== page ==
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Workholding productivity.

Workholding productivity

The productivity business." That's how Scott Lucas, VP/general manager of Vlier Enerpac describes the business he's in. His firm, a unit of Applied Power Inc, markets hydraulic workholding products, spring-loaded devices and tooling components, and machinery mounts. Vlier and Enerpac combined their resources in September, 1989, in a corporate integration that permits it to bring a complete line of tooling components and hydraulic workholding products to the industrial marketplace. It is headquartered in Butler, WI, where the hydraulic clamping products operation is centered. A plant in Burbank, CA, is home for the Tooling Components Products group.

Trends toward shorter runs, increased flexibility, and just-in-time production have sparked the industry with a new sense of urgency. Mr Lucas points out that, even today, "users insist on buying exotic CNC equipment but continue to use 1930s workholding technology. Moving from mechanical to hydraulic clamping in machine tools we can improve productivity four or five times."

He sees tremendous advancement in the next few years in the capability of workholding equipment. Pushing that capability, says Mr Lucas, are the super profiler machines that remove a lot of metal in each pass. They're putting more rigid demands on workholding systems, particularly where the newer, hard-to-machine materials are being used. "Parts just want to walk right off the fixtures," he adds.

Helping the industry meet new demands is the development of new materials designed specifically for use in the metalworking workholding environment. Mr Lucas explains that originally, tool-clamping devices were built up from other applications such as valves or couplers in the fluid-power industry. When adapted to machine tables, they didn't last long because wear characteristics were inappropriate.

Another problem: coolants used in some applications may tend to deteriorate seals or corrode materials used in hydraulic clamping systems.

"Today we are designing solutions to those problems. Different plating, sealing, and bearing materials are being designed for those specific applications," Mr Lucas explains. He points out that other conditions such as hydraulic pressures, which are settling into the 5000 psi range, are starting to be standardized in the industry. Other pluses for users that Mr Lucas points to:

* "We are moving into the infant stages of designing our new products with more modularity so they can be reused for quick setups." * Use of Collet-Lok [TM] technology, whereby swing clamps, work supports, and push clamps can be actuated hydraulically to hold parts, while an internal collet mechanism locks clamps mechanically. That relieves hydraulic pressures to the clamp, and lines drop off the pallet, so it can go unencumbered into the machine tool. This process can be handled very efficiently at a load/unload station through an autocoupler. * Manifold-mount design is becoming more popular. "We are designing many of our products with manifold-mount clamps that can be popped into holes in the fixture with hydraulics channeled through the fixture, minimizing external lines that can trap chips or get in the way of the tool path."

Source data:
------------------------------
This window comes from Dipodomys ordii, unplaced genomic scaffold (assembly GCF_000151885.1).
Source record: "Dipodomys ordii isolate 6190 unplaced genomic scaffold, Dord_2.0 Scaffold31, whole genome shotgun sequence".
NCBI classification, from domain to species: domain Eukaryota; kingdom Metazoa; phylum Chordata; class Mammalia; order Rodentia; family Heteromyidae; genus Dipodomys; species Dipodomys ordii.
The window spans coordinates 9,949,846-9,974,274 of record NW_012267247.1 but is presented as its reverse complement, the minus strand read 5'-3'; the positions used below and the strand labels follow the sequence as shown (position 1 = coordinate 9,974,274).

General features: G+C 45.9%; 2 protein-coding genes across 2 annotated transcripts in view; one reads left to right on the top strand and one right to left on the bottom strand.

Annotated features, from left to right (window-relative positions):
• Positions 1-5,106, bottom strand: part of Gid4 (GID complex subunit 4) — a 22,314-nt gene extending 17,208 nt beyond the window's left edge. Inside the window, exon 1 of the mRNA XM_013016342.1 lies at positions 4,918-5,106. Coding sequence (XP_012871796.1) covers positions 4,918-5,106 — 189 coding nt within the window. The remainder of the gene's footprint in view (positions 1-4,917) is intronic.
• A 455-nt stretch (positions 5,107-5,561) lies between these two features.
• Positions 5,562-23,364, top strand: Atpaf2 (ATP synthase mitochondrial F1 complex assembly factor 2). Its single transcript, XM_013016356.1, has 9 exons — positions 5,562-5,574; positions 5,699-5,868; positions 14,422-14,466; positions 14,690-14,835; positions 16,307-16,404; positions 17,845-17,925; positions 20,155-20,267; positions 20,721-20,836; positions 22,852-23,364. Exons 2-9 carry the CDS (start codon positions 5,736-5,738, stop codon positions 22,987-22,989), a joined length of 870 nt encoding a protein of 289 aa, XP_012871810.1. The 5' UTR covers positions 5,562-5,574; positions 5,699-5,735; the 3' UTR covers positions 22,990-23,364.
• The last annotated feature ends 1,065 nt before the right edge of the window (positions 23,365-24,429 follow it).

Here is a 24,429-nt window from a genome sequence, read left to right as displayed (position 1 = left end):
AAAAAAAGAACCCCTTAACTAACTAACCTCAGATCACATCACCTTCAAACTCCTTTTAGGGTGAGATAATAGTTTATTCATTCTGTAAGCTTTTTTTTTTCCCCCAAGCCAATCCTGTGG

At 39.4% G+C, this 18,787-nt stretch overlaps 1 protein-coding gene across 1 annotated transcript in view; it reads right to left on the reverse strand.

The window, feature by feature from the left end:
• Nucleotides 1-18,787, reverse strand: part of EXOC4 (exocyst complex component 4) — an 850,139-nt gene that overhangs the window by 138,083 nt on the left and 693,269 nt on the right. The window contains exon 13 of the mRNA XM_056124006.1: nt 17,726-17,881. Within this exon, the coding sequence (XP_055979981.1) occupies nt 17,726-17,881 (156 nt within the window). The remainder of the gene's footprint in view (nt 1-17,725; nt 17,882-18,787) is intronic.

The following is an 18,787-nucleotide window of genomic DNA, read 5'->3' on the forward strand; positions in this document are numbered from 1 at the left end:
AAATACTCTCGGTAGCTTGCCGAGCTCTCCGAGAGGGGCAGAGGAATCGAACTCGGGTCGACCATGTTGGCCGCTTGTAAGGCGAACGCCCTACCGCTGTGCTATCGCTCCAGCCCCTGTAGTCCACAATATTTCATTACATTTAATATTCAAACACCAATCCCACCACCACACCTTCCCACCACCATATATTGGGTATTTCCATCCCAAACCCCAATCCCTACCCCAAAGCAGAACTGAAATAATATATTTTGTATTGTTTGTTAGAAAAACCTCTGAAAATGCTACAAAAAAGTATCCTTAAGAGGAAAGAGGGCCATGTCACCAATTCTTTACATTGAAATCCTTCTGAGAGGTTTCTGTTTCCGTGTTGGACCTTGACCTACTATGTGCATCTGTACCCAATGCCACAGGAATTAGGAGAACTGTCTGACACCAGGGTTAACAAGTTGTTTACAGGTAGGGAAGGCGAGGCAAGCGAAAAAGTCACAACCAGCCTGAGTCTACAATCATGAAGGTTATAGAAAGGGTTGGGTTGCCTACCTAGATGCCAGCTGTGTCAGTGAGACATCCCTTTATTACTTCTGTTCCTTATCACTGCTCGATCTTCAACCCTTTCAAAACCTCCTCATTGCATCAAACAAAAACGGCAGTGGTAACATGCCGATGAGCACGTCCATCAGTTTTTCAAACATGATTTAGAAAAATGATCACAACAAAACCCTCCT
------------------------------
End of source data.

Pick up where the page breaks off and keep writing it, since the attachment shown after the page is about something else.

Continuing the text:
The entire industry is moving toward a much cleaner look that will result in more-efficient and practical operation. "JIT technology has dramatically changed the thinking in pressrooms. Press downtime has been trimmed from two-hour die changes to just minutes, due in part to the efficiency of systems like Vlier Enerpac's Quick Die Change Systems."

Mr Lucas adds, "Our goal is to have key quality products to solve productivity problems. We are committed to support, service, and engineering capability. Other people have good products, but the support and service is what will make the difference. People spend a lot of money on this product. It's nothing to spend $100,000 on a tooling project, so it's important to deal with people you can be comfortable with."

Scott Lucas Vice President/General Manager Vlier Enerpac Butler, WI
COPYRIGHT 1990 Nelson Publishing
No portion of this article can be reproduced without the express written permission from the copyright holder.
Copyright 1990 Gale, Cengage Learning. All rights reserved.

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Title Annotation:Metalworking Product Guide
Publication:Tooling & Production
Date:Aug 1, 1990
Words:625
Previous Article:Cutting tools.
Next Article:Workholding, assembly, material handling.
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